To create the DNN listener, execute the script passing in parameters for the name of the availability group, listener name, and port.

For example, assuming an availability group name of ag1, listener name of dnnlsnr, and listener port as 6789, follow these steps:

  1. Open a command-line interface tool, such as command prompt or PowerShell.

  2. Navigate to where you saved the .ps1 script, such as c:\Documents.

  3. Execute the script: add_dnn_listener.ps1 <ag name> <listener-name> <listener port>. For example:

    c:\Documents> add_dnn_listener.ps1 ag1 dnnlsnr 6789
    

Verify listener

Use either SQL Server Management Studio or Transact-SQL to confirm your DNN listener is created successfully.

SQL Server Management Studio

Expand Availability Group Listeners in SQL Server Management Studio (SSMS) to view your DNN listener:

View the DNN listener under availability group listeners in SQL Server Management Studio (SSMS)

Transact-SQL

Use Transact-SQL to view the status of the DNN listener:

SELECT * FROM SYS.AVAILABILITY_GROUP_LISTENERS

A value of 1 for is_distributed_network_name indicates the listener is a distributed network name (DNN) listener:

Use sys.availability_group_listeners to identify DNN listeners that have a value of 1 in is_distributed_network_name

Update connection string

Update connection strings for applications so that they connect to the DNN listener. Connection strings for DNN listeners must provide the DNN port number. To ensure rapid connectivity upon failover, add MultiSubnetFailover=True to the connection string if the SQL client supports it.

Test failover

Test failover of the availability group to ensure functionality.

To test failover, follow these steps:

  1. Connect to the DNN listener or one of the replicas by using SQL Server Management Studio (SSMS).
  2. Expand Always On Availability Group in Object Explorer.
  3. Right-click the availability group and choose Failover to open the Failover Wizard.
  4. Follow the prompts to choose a failover target and fail the availability group over to a secondary replica.
  5. Confirm the database is in a synchronized state on the new primary replica.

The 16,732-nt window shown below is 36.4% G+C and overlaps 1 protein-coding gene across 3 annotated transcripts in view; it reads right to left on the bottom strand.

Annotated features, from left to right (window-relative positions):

6. (Optional) Fail back to the original primary, or another secondary replica.

Test connectivity

Test the connectivity to your DNN listener with these steps:

  1. Open SQL Server Management Studio.
  2. Connect to your DNN listener.
  3. Open a new query window and check which replica you're connected to by running SELECT @@SERVERNAME.
  4. Fail the availability group over to another replica.
  5. After a reasonable amount of time, run SELECT @@SERVERNAME to confirm your availability group is now hosted on another replica.

Limitations

  • Currently, a DNN listener for an availability group is only supported for SQL Server 2019 CU8 and later on Windows Server 2016 and later.
  • DNN Listeners MUST be configured with a unique port. The port cannot be shared with any other connection on any replica.
  • There might be additional considerations when you're working with other SQL Server features and an availability group with a DNN. For more information, see AG with DNN interoperability.

Port considerations

DNN listeners are designed to listen on all IP addresses, but on a specific, unique port. The DNS entry for the listener name should resolve to the addresses of all replicas in the availability group. This is done automatically with the PowerShell script provided in the Create Script section. Since DNN listeners accept connections on all IP addresses, it is critical that the listener port be unique, and not in use by any other replica in the availability group. Since SQL Server listens on port 1433 by default, either directly or via the SQL Browser service, using port 1433 for the DNN listener is strongly discouraged.

Next steps

Once the availability group is deployed, consider optimizing the HADR settings for SQL Server on Azure VMs.

To learn more, see: